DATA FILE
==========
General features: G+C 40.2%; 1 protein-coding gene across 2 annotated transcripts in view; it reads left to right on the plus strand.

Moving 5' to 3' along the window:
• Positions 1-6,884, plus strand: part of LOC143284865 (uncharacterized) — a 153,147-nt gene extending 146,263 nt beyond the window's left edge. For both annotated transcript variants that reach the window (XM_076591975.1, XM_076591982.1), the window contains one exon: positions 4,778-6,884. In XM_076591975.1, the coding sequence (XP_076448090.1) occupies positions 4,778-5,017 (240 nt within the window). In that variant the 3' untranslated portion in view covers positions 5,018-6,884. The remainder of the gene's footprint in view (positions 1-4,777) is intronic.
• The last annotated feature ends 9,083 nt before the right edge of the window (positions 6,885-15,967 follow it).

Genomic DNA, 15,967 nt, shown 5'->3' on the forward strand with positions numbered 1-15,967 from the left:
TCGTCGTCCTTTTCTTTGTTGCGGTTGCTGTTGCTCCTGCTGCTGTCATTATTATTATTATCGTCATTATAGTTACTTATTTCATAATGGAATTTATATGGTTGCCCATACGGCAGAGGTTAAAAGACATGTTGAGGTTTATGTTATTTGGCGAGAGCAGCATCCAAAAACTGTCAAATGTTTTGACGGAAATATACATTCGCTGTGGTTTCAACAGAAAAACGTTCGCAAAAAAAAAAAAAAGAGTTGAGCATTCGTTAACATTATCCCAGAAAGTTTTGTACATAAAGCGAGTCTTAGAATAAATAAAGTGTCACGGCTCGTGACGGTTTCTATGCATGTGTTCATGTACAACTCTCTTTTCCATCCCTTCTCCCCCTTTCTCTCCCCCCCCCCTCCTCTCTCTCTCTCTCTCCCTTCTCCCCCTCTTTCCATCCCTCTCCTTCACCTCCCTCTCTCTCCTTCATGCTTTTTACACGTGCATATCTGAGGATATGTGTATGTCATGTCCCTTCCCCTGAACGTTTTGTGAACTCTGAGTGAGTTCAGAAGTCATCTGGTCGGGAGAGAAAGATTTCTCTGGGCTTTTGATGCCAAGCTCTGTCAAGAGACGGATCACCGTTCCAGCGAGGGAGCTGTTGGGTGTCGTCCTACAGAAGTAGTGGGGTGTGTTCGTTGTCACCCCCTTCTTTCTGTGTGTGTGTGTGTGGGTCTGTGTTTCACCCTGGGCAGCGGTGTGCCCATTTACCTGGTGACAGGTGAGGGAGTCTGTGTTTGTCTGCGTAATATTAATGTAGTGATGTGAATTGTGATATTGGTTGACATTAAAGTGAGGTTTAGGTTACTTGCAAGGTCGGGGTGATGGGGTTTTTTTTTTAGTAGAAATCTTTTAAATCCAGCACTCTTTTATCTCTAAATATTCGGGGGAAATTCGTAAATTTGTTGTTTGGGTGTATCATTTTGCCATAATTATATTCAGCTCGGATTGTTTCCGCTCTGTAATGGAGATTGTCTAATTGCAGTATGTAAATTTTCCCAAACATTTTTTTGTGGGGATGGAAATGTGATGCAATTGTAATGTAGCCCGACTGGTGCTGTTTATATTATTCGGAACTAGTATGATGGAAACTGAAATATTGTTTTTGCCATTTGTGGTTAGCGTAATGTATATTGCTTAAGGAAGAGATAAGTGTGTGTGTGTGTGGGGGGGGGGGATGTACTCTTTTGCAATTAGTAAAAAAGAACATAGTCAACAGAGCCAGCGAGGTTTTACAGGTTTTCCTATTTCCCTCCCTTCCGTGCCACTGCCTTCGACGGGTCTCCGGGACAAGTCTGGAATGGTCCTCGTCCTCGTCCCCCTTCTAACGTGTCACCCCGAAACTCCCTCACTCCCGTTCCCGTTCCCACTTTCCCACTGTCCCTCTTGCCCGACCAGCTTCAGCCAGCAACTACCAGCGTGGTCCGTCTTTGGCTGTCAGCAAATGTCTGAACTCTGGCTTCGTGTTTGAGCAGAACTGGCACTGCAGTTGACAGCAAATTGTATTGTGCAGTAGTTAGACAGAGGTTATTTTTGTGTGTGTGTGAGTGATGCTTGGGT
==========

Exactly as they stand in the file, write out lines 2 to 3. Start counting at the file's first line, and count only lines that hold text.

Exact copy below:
Moving 5' to 3' along the window:
• Positions 1-6,884, plus strand: part of LOC143284865 (uncharacterized) — a 153,147-nt gene extending 146,263 nt beyond the window's left edge. For both annotated transcript variants that reach the window (XM_076591975.1, XM_076591982.1), the window contains one exon: positions 4,778-6,884. In XM_076591975.1, the coding sequence (XP_076448090.1) occupies positions 4,778-5,017 (240 nt within the window). In that variant the 3' untranslated portion in view covers positions 5,018-6,884. The remainder of the gene's footprint in view (positions 1-4,777) is intronic.